- The Washington Times - Thursday, February 23, 2006

Republican National Committee Chairman Ken Mehlman said yesterday that despite the party’s significant progress in attracting black supporters and candidates, the federal response to Hurricane Katrina and lingering mistrust stemming from the 2000 presidential vote recount have posed great challenges.

“Katrina has made it harder because people saw a government at every level — federal, state and local — not operating the way it should,” he said.

He added that the constant rehashing of blunders and mistakes associated with the slow emergency response — without talking about policies to deal with issues of poor education, inadequate work-force readiness and poverty that left many blacks more vulnerable to the storm’s devastation — hasn’t helped either.

The chairman said he has learned much in his 46 conversations with minority communities coast to coast. He said that the primary issues blacks care about are education, health care, jobs and opportunities to build wealth, but that since the fall he has heard an earful — “and rightfully so” — about Katrina at every stop.

Mr. Mehlman spoke to a small gathering of black reporters yesterday before an event honoring Black History Month, while celebrating progress made this election cycle through the RNC’s outreach efforts.

There are more than 50 black Republicans running for federal, statewide and local offices this year, with more announcing candidacies daily, like Ada M. Fisher, who last week announced she will challenge Rep. Melvin Watt, a Democrat and chairman of the Congressional Black Caucus, in North Carolina’s 12th District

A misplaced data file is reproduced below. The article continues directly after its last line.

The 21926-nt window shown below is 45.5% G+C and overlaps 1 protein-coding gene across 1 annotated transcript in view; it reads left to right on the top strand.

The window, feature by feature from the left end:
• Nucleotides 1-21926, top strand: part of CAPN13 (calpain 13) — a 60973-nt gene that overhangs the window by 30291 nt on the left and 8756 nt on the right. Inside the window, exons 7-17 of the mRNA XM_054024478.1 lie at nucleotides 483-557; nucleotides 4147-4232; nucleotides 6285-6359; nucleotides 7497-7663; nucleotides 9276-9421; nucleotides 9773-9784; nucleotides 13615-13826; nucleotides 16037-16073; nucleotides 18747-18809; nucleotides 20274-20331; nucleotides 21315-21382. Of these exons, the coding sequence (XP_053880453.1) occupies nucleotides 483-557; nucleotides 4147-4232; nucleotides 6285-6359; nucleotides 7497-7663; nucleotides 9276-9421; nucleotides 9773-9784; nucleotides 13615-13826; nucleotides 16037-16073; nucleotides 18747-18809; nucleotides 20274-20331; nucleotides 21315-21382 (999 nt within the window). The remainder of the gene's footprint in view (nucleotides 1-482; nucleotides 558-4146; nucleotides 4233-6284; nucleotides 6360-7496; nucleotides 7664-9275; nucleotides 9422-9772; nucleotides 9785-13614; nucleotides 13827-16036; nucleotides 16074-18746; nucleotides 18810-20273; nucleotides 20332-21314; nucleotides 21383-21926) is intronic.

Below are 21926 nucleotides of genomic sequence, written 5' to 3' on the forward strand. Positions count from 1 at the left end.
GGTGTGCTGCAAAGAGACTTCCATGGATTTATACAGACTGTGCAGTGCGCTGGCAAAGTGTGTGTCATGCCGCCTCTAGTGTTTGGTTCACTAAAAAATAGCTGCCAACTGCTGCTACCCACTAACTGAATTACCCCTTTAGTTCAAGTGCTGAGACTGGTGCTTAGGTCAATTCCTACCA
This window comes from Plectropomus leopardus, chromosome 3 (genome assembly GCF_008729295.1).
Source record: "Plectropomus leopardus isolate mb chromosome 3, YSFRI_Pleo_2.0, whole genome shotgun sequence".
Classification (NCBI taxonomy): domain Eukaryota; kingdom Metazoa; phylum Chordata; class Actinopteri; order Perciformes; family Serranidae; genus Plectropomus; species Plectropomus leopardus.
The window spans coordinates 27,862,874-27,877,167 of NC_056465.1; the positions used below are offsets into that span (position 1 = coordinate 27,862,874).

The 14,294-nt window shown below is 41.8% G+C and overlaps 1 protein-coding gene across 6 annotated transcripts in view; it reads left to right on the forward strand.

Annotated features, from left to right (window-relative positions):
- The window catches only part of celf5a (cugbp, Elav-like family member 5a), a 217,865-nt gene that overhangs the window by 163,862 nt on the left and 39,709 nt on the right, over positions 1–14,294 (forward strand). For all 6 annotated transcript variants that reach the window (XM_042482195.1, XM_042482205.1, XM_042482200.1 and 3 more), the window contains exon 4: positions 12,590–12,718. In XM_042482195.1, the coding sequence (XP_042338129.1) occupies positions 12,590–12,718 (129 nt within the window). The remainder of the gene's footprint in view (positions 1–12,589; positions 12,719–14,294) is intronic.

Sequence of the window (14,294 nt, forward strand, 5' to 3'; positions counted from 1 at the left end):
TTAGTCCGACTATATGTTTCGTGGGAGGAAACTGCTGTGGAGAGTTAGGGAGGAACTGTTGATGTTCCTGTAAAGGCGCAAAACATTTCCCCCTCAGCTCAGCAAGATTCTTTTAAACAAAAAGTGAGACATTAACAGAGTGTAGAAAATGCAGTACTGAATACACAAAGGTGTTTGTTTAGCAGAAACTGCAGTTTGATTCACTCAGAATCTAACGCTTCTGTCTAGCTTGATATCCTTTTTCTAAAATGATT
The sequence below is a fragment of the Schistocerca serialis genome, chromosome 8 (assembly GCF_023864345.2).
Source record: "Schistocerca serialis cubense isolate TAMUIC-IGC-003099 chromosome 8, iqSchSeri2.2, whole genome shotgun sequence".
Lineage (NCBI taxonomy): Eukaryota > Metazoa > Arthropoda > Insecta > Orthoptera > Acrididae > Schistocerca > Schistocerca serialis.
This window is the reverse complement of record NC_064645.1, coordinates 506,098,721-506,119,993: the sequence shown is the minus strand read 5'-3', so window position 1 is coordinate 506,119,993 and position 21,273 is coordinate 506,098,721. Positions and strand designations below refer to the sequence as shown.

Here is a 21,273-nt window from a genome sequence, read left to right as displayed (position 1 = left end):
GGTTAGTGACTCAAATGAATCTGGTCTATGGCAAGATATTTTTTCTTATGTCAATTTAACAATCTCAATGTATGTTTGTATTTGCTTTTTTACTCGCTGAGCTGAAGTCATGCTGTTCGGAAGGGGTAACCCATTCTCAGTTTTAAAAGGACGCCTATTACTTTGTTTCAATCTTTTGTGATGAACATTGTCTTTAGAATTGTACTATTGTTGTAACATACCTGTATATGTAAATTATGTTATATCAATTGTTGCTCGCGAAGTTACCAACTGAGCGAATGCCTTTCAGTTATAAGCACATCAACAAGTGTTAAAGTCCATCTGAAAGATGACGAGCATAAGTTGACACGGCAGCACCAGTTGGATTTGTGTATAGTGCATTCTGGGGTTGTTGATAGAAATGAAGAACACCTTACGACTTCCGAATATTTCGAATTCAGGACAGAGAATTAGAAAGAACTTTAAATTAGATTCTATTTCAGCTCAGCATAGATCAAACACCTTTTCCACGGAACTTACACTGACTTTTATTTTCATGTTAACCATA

But Mr. Mehlman focused on two candidates, Maryland Lt. Gov. Michael S. Steele — running to fill the seat of retiring Democratic Sen. Paul S. Sarbanes — and former Pittsburgh Steeler Hall of Famer Lynn Swann, who is running for governor of Pennsylvania.

“I can only talk about those two because they are nominees running unopposed [in Republican primaries], but there are other great candidates, like Ken Blackwell, who is running for governor of Ohio, and [the Rev.] Keith Butler, who is running for Senate in Michigan,” he said.

He said state Republican parties are clearing the field for black candidates while Democrats “are putting up obstacles to one of their Senate candidates in Maryland, Kweisi Mfume, making it tough for him and anointing someone else.”

Mr. Mfume, a former congressman from Baltimore and past president of the National Association for the Advancement of Colored People, has had a difficult time raising money for his primary race against Rep. Benjamin L. Cardin, a white Democrat.

Asked whether this “clearing the field” strategy left the party open to accusations of tokenism, Mr. Mehlman said it was not the RNC pushing it, but state parties concluding that Mr. Steele and Mr. Swann were the best candidates they had.

One goal of the RNC is to go beyond minority outreach to inclusion, he said.

“Outreach is when I go and speak to people about the party; inclusion is when Michael Steele does it,” he said. “We are not the first folks who have done this or tried this, but what is different today is we are upfront and visible with our commitment and recruiting.”

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